Kátso-yisçàn in a sentence

The word "kátso-yisçàn" in a example sentences. Learn the definition of kátso-yisçàn and how to use it in a sentence.

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How to use kátso-yisçàn in a sentence. Kátso-yisçàn pronunciation.

A number of plumed arrows (kátso-yisçàn) were hanging on the walls, and each young man (standing one in the east, one in the south, one in the west, and one in the north) held such an arrow in his extended right hand.
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Such is the origin of the dance of the kátso-yisçàn, or great plumed arrow.
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These were the wands to be used in the first dance, the kátso-yisçàn or great plumed arrows, and the trees which the dancers pretended to swallow.
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After an interval of three-quarters of an hour, the dance of the kátso-yisçàn, the great plumed arrow, the potent healing ceremony of the night, began.
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All the other shows may be omitted at will, but the dance of the kátso-yisçàn, it is said, must never be neglected.
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The FOURTH PICTURE represents the kátso-yisçàn, or great plumed arrows.
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Kátso-yisçàn, the great plumed arrow; kátsoye yisçàn, with the great plumed arrow.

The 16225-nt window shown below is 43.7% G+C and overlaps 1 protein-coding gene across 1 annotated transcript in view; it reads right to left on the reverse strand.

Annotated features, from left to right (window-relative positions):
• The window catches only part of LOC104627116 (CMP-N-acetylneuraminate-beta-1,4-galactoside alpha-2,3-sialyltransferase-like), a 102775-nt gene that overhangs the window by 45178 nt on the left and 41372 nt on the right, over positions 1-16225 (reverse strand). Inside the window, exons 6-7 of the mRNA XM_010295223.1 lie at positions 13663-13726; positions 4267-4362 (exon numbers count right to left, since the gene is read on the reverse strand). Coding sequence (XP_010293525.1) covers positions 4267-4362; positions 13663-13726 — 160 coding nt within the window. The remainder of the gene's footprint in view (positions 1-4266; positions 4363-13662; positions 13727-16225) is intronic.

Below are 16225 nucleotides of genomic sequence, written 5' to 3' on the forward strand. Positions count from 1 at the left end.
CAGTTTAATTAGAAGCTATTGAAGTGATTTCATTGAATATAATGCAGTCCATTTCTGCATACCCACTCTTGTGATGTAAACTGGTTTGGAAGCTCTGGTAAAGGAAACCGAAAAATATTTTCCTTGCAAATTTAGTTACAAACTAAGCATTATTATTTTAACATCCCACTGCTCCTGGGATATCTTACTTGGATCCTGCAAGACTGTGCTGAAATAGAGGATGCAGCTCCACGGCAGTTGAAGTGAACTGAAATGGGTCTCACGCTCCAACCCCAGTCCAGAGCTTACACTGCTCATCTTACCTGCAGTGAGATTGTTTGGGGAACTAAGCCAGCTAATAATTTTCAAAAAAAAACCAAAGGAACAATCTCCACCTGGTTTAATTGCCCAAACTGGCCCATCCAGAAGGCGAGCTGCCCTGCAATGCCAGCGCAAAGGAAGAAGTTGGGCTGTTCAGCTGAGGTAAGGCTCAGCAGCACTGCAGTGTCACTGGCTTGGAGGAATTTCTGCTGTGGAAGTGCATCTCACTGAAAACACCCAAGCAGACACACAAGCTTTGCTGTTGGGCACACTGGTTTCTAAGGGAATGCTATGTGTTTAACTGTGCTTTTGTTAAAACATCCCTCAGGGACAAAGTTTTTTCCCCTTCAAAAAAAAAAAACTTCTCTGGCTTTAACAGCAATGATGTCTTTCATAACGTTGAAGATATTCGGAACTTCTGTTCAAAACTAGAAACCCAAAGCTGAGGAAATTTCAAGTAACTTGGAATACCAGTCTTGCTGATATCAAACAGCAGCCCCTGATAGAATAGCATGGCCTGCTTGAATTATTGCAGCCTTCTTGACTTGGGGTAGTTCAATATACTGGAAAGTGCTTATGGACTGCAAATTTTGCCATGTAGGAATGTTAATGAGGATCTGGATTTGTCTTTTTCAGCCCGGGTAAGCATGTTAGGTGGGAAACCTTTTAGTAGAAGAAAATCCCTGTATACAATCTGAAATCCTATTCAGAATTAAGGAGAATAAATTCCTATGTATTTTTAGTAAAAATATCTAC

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Akoï kátso-yisçàn; aïbinigi djoçile, qoi¢igín¢e behoèqoi¢ilsin.
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Akoï, then, next; kátso-yisçàn, the great prepared arrow-so says the chanter, but he really refers to the in¢ia‘, or çobolçà, the plumed wand which akáninili carries; aïbinigi, for this purpose; djoçile, he carries it (in the hand); qoi¢igín¢e, from a holy place (¢igin, holy); behoèqoi¢ilsin, by means of it people know him.
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Examples of Kátso-yisçàn

Example #1
No kethàwn was given him; but he was bidden to observe well how the holy young warriors stood, that he might imitate them in the rites he should establish amongst men. 48.
Example #2
There were, in the dwelling, four rooms, which had not smooth walls, but looked like rooms in a cavern; yet the house was made of water.
Example #3
We look for you,” i.e., “We expect you to return to us,” an intimation to him that when he left the earth he should return to the gods, to dwell among them forever.
Example #4
Thus do we wish the Navajo to do in the dance which you will teach them; but they must take good care not to break off the arrowheads when they swallow and withdraw them.
Example #5
On Tuesday (October 28) the work in the lodge consisted in preparing certain properties to be used in the ceremonies of the night.
Example #6
The wand of the nahikàï was made by paring down a straight slender stick of aromatic sumac, about three feet long, to the general thickness of less than half an inch, but leaving a head or button at one end.